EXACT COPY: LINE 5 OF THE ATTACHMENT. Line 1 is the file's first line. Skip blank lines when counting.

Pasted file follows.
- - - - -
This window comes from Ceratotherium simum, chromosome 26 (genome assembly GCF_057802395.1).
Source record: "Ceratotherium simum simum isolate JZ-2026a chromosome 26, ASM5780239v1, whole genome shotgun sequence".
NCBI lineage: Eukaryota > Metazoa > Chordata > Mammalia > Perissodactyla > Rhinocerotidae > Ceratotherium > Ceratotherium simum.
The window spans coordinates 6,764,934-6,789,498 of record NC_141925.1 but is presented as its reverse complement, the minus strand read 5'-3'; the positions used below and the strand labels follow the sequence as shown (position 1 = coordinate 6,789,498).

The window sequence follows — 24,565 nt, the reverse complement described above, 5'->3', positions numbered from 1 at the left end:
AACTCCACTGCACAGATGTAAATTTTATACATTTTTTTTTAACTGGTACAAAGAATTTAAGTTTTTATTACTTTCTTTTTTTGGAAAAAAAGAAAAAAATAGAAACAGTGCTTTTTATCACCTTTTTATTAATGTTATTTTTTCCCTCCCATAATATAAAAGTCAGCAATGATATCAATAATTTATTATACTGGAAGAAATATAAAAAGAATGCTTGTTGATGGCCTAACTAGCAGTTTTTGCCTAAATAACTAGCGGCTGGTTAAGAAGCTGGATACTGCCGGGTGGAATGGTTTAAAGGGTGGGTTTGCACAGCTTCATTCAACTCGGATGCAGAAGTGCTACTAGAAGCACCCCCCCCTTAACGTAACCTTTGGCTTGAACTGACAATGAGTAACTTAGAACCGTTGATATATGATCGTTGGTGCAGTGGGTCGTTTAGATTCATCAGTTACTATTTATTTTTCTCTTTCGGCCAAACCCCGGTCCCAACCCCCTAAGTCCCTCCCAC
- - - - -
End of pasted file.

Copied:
The window sequence follows — 24,565 nt, the reverse complement described above, 5'->3', positions numbered from 1 at the left end: